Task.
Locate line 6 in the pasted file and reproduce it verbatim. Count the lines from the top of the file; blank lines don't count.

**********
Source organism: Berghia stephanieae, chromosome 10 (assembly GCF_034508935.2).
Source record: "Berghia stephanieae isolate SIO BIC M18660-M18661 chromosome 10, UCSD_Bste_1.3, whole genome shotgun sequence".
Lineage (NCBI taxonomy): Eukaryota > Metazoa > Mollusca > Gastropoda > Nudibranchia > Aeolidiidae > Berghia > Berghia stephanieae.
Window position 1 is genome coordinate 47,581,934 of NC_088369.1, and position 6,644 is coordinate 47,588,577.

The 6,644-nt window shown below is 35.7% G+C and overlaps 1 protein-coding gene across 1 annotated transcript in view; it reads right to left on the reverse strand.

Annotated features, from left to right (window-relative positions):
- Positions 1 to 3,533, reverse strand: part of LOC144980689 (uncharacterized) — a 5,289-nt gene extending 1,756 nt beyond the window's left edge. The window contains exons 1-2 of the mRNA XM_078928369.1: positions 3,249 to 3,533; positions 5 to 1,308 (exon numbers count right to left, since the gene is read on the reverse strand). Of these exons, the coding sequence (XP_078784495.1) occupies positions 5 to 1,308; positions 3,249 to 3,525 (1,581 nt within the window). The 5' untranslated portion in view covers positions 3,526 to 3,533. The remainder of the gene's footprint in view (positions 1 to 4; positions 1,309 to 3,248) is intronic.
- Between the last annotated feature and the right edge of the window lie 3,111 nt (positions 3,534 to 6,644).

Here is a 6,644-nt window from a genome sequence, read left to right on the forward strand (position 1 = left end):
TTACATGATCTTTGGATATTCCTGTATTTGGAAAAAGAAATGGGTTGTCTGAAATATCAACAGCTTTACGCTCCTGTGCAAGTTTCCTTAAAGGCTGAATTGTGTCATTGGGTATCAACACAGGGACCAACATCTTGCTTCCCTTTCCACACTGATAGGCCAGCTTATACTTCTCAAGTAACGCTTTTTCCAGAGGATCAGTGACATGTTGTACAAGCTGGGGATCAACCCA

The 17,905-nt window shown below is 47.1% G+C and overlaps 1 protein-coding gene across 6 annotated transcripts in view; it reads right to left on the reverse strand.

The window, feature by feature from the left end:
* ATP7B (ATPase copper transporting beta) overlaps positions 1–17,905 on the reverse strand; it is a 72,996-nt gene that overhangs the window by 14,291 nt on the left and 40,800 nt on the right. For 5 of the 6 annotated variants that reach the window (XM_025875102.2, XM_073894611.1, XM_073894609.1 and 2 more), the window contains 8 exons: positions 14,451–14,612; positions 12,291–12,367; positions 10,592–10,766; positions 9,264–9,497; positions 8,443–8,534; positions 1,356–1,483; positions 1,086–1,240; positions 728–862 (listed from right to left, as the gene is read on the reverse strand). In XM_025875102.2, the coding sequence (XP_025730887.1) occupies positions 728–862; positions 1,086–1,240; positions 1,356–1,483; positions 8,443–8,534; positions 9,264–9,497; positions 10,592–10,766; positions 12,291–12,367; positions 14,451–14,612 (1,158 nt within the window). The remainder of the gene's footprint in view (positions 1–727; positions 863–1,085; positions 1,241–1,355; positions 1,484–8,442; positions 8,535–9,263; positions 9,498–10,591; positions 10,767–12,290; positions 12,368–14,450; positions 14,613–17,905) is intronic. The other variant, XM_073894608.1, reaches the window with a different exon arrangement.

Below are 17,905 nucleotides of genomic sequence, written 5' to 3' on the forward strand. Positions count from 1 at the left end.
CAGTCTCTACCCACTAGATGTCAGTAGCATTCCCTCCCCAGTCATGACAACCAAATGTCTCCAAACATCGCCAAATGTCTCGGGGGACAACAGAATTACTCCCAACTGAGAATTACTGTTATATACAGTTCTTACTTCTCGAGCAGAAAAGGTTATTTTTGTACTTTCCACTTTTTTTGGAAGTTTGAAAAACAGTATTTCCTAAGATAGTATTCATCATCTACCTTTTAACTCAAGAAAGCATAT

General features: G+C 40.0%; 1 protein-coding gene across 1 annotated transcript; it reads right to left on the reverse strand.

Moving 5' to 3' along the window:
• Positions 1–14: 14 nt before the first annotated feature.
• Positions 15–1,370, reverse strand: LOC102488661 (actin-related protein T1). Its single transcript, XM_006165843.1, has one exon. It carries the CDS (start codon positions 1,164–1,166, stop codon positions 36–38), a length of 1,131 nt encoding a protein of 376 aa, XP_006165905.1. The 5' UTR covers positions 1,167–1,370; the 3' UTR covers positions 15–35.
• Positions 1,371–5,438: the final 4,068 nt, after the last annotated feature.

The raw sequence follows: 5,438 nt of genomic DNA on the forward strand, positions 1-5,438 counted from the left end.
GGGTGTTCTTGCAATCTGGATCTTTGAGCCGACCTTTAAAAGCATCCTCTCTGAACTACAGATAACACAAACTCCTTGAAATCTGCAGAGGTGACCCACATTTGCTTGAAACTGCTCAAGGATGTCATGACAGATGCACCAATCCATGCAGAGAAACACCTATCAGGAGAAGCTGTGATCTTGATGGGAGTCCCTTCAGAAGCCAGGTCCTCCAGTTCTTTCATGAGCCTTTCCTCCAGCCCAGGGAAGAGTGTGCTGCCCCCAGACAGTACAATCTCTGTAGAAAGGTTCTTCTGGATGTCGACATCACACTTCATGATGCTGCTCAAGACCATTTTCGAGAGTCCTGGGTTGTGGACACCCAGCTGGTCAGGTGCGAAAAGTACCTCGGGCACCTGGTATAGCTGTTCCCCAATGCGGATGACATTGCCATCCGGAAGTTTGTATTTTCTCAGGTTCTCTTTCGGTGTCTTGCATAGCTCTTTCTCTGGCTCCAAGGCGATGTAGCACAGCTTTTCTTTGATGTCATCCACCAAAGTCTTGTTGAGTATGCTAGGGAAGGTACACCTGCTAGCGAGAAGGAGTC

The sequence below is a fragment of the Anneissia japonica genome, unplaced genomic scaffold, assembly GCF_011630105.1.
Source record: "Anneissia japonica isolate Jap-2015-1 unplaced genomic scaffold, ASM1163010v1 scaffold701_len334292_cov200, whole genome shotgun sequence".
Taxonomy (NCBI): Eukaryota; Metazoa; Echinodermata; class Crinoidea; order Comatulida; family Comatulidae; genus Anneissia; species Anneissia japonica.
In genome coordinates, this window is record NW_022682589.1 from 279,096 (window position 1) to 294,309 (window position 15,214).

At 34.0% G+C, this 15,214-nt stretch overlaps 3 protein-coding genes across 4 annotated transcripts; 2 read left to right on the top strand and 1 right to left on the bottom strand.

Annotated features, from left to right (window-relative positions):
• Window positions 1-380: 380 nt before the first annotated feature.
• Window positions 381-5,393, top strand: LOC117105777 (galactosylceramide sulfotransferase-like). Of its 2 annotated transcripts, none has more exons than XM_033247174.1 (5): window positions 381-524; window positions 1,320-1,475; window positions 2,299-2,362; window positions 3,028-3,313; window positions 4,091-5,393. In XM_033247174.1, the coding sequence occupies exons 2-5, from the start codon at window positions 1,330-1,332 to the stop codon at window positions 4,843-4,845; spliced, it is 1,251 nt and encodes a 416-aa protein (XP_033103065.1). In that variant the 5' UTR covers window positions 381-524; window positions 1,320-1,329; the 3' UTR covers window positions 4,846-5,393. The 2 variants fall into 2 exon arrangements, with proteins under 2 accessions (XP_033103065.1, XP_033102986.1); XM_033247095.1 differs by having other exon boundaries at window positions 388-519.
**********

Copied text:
Annotated features, from left to right (window-relative positions):